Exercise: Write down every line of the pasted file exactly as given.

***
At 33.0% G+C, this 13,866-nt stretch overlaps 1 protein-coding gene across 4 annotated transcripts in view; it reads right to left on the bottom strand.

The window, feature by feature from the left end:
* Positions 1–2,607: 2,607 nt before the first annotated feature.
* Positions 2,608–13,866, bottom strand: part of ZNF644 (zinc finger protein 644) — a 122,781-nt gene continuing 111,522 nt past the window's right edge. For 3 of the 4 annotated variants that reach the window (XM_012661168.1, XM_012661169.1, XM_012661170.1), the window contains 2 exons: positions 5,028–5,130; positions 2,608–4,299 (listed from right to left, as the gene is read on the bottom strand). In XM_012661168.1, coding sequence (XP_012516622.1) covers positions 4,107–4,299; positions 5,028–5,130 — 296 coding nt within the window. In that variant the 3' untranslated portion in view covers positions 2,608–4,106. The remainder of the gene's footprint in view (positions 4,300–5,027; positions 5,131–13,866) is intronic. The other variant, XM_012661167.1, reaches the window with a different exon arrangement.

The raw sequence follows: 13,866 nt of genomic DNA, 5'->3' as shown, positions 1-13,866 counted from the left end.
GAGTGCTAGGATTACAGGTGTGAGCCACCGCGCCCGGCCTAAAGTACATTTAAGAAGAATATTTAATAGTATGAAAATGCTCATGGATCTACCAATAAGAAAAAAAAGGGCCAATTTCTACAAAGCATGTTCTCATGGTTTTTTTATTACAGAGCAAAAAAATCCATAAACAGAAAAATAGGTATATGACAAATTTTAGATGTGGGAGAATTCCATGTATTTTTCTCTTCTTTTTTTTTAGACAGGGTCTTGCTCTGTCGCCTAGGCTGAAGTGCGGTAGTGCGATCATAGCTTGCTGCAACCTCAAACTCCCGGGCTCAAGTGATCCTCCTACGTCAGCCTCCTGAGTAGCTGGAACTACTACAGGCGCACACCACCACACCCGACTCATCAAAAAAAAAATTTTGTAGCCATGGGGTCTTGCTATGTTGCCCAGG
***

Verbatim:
At 33.0% G+C, this 13,866-nt stretch overlaps 1 protein-coding gene across 4 annotated transcripts in view; it reads right to left on the bottom strand.

The window, feature by feature from the left end:
* Positions 1–2,607: 2,607 nt before the first annotated feature.
* Positions 2,608–13,866, bottom strand: part of ZNF644 (zinc finger protein 644) — a 122,781-nt gene continuing 111,522 nt past the window's right edge. For 3 of the 4 annotated variants that reach the window (XM_012661168.1, XM_012661169.1, XM_012661170.1), the window contains 2 exons: positions 5,028–5,130; positions 2,608–4,299 (listed from right to left, as the gene is read on the bottom strand). In XM_012661168.1, coding sequence (XP_012516622.1) covers positions 4,107–4,299; positions 5,028–5,130 — 296 coding nt within the window. In that variant the 3' untranslated portion in view covers positions 2,608–4,106. The remainder of the gene's footprint in view (positions 4,300–5,027; positions 5,131–13,866) is intronic. The other variant, XM_012661167.1, reaches the window with a different exon arrangement.

The raw sequence follows: 13,866 nt of genomic DNA, 5'->3' as shown, positions 1-13,866 counted from the left end.
GAGTGCTAGGATTACAGGTGTGAGCCACCGCGCCCGGCCTAAAGTACATTTAAGAAGAATATTTAATAGTATGAAAATGCTCATGGATCTACCAATAAGAAAAAAAAGGGCCAATTTCTACAAAGCATGTTCTCATGGTTTTTTTATTACAGAGCAAAAAAATCCATAAACAGAAAAATAGGTATATGACAAATTTTAGATGTGGGAGAATTCCATGTATTTTTCTCTTCTTTTTTTTTAGACAGGGTCTTGCTCTGTCGCCTAGGCTGAAGTGCGGTAGTGCGATCATAGCTTGCTGCAACCTCAAACTCCCGGGCTCAAGTGATCCTCCTACGTCAGCCTCCTGAGTAGCTGGAACTACTACAGGCGCACACCACCACACCCGACTCATCAAAAAAAAAATTTTGTAGCCATGGGGTCTTGCTATGTTGCCCAGG